major effect on those people who looked - in however
general a way - towards Eastern Europe and social
democracy, towards the state as a mechanism for bringing
about social change. It has also disoriented much of the
Trotskyist movement. All of this contributed to the sense
of defeatism which pervaded much of the 'left' in the

1.13 The 1990's was a decade of real defeats. The
redundancies in the previously secure state and semi-state
sectors, the erosion of shop-floor organisation, the
lowering of expectations to such a degree that CE
schemes were regarded as a good thing, and so on. But
this does not turn us into defeatists. We know that the
possibility of revolutionary change will occur. It will
probably not occur in the near future but the nature of
capitalism makes it certain that the possibility will rise at
some stage.

1.14 The end of the 1990's saw the growth of a new
radicalism around the issue of globalisation. Anarchists
played a significant part in building this movement and in
giving it an anti-capitalist pole. Key to this was a move
from protest about the policies of the World Bank etc, to
action against the conferences of these institutions
whether of a 'non-violent' form as with the blockade of the
WTO in Seattle or the more confrontational black bloc
tactics of Quebec and Prague.

This meant the rapid growth in numbers of activists who
described themselves as anarchists or as being close to
anarchism. Because these activists were overwhelmingly
young people and because of the nature of the summit
protests they had no strong connection with local
struggles, either on the community or workplace level. In
many English speaking countries the existing anarchist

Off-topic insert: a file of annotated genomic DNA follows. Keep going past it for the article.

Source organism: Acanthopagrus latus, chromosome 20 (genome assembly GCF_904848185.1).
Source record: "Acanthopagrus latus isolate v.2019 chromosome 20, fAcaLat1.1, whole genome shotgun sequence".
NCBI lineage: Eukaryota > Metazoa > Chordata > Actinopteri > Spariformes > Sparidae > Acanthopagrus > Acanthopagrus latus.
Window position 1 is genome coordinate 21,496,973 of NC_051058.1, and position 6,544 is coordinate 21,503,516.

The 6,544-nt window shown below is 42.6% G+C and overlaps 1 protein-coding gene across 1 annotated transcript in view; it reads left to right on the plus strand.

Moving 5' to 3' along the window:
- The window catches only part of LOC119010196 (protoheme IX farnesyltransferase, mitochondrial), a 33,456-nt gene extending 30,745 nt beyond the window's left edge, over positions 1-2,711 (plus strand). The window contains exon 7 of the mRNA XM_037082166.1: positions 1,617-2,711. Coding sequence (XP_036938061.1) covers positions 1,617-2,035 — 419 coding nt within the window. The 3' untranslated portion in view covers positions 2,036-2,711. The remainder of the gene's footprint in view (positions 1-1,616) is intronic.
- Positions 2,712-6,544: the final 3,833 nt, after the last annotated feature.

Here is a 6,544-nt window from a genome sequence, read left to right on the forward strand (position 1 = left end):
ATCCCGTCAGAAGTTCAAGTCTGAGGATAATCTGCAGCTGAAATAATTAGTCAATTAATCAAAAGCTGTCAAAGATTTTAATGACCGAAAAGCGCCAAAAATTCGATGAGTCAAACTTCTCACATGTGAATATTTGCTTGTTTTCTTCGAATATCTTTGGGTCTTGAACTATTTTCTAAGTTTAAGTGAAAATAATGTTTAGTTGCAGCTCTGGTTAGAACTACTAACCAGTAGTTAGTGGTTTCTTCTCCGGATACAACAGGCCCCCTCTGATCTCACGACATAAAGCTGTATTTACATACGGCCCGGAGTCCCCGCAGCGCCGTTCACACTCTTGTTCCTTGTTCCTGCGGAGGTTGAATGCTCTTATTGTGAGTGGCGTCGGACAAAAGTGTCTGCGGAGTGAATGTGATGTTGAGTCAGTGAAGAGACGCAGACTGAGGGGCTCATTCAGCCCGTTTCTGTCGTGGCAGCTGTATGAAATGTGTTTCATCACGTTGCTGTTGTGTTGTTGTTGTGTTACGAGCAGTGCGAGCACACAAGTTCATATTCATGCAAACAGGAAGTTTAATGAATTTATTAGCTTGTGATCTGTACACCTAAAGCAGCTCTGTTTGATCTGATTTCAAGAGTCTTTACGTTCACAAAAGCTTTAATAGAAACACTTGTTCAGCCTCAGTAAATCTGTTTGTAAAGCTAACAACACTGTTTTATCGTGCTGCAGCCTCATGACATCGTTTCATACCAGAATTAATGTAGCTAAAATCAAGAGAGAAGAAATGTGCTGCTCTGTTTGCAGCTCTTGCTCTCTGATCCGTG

movement played little or no organisational role in the
development of this movement which meant that there
was little or no growth in the size of the existing
organisations. In some cases new organisations were
formed but for the most part this movement did not
develop beyond loose networks that were active around
the summit protests.

1.15 We cannot predict the future with any precision but
we can learn a few lessons from the past.

* Even a minor pick up in the economy can revive
confidence and see a rebuilding of rank & file
organisation. The "mini-boom" does not have to be huge.
The economic recovery here in the late 1960's after
decades of recession and emigration, saw us leap to the
top of the international strike league.

* Sometimes the bosses have to push beyond what
workers will accept. So far the bosses have not been able
to push wages (throughout the European economy as a
whole) down to a level that can guarantee them a revival
of massive profits. They are pushing us back slowly but
when they push too hard they have often met with
resistance. Despite the dominance of ideas which promote
(or at least accept) the 'market forces' argument within
both the working class and society generally, there has
been resistance. The most dramatic was the Zapatista
uprising in Mexico. At home we saw thousands of poorly
paid and part-time workers in Dunnes Stores fight back
against the rule of market forces in their workplaces.
Wherever there is oppression there will be resistance. The
bosses risk an explosion of anger as they push for more